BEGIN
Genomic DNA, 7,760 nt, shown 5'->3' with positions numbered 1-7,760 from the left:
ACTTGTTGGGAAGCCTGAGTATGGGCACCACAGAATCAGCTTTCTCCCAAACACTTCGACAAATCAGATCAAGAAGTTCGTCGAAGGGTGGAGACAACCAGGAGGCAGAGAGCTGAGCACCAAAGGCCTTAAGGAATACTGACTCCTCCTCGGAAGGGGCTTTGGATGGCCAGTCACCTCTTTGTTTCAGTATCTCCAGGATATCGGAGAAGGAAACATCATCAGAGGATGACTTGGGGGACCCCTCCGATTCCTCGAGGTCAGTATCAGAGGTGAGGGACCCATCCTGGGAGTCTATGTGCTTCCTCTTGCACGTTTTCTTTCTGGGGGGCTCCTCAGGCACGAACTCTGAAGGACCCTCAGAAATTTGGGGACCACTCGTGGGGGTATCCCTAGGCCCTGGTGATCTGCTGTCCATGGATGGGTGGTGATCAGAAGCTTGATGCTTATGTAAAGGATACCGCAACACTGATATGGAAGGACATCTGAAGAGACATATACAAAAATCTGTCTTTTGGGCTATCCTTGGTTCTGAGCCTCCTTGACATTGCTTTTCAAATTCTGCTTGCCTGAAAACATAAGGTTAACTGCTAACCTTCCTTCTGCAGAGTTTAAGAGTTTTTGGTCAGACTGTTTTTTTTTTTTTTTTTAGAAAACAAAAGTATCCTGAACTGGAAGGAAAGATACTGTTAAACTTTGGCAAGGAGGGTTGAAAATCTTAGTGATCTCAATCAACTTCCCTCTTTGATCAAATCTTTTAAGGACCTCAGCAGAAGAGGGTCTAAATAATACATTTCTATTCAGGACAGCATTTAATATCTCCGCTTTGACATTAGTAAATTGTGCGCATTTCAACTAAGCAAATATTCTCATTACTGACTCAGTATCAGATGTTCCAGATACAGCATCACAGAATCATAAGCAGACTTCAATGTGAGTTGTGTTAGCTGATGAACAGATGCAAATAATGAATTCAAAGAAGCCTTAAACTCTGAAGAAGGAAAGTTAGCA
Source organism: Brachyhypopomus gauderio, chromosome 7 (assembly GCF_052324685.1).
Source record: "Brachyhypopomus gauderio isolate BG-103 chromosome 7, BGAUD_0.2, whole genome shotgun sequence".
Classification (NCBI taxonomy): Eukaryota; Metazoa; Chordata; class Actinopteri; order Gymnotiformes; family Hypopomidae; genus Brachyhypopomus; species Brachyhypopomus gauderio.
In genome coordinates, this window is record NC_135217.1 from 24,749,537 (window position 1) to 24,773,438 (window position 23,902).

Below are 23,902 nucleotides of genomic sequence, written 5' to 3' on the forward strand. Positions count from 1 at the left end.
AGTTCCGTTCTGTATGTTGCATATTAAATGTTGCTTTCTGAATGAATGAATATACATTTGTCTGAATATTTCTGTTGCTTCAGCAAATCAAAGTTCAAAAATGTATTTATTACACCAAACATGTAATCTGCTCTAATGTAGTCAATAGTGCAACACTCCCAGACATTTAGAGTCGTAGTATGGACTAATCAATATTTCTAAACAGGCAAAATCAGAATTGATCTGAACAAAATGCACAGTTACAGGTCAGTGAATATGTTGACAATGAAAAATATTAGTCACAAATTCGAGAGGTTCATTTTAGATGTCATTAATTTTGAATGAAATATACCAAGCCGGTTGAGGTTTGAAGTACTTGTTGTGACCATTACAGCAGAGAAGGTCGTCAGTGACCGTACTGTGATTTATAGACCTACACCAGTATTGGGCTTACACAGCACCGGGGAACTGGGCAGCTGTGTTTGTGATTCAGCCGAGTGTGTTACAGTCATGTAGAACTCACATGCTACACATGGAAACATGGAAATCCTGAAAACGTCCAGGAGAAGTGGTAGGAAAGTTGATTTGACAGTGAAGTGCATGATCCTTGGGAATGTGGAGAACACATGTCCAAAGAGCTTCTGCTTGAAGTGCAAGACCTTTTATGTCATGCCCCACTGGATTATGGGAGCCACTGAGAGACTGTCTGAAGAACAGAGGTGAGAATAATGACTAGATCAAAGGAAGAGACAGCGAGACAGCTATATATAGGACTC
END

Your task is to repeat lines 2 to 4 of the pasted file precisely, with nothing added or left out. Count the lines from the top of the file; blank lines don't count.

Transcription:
ACTTGTTGGGAAGCCTGAGTATGGGCACCACAGAATCAGCTTTCTCCCAAACACTTCGACAAATCAGATCAAGAAGTTCGTCGAAGGGTGGAGACAACCAGGAGGCAGAGAGCTGAGCACCAAAGGCCTTAAGGAATACTGACTCCTCCTCGGAAGGGGCTTTGGATGGCCAGTCACCTCTTTGTTTCAGTATCTCCAGGATATCGGAGAAGGAAACATCATCAGAGGATGACTTGGGGGACCCCTCCGATTCCTCGAGGTCAGTATCAGAGGTGAGGGACCCATCCTGGGAGTCTATGTGCTTCCTCTTGCACGTTTTCTTTCTGGGGGGCTCCTCAGGCACGAACTCTGAAGGACCCTCAGAAATTTGGGGACCACTCGTGGGGGTATCCCTAGGCCCTGGTGATCTGCTGTCCATGGATGGGTGGTGATCAGAAGCTTGATGCTTATGTAAAGGATACCGCAACACTGATATGGAAGGACATCTGAAGAGACATATACAAAAATCTGTCTTTTGGGCTATCCTTGGTTCTGAGCCTCCTTGACATTGCTTTTCAAATTCTGCTTGCCTGAAAACATAAGGTTAACTGCTAACCTTCCTTCTGCAGAGTTTAAGAGTTTTTGGTCAGACTGTTTTTTTTTTTTTTTTTAGAAAACAAAAGTATCCTGAACTGGAAGGAAAGATACTGTTAAACTTTGGCAAGGAGGGTTGAAAATCTTAGTGATCTCAATCAACTTCCCTCTTTGATCAAATCTTTTAAGGACCTCAGCAGAAGAGGGTCTAAATAATACATTTCTATTCAGGACAGCATTTAATATCTCCGCTTTGACATTAGTAAATTGTGCGCATTTCAACTAAGCAAATATTCTCATTACTGACTCAGTATCAGATGTTCCAGATACAGCATCACAGAATCATAAGCAGACTTCAATGTGAGTTGTGTTAGCTGATGAACAGATGCAAATAATGAATTCAAAGAAGCCTTAAACTCTGAAGAAGGAAAGTTAGCA
Source organism: Brachyhypopomus gauderio, chromosome 7 (assembly GCF_052324685.1).
Source record: "Brachyhypopomus gauderio isolate BG-103 chromosome 7, BGAUD_0.2, whole genome shotgun sequence".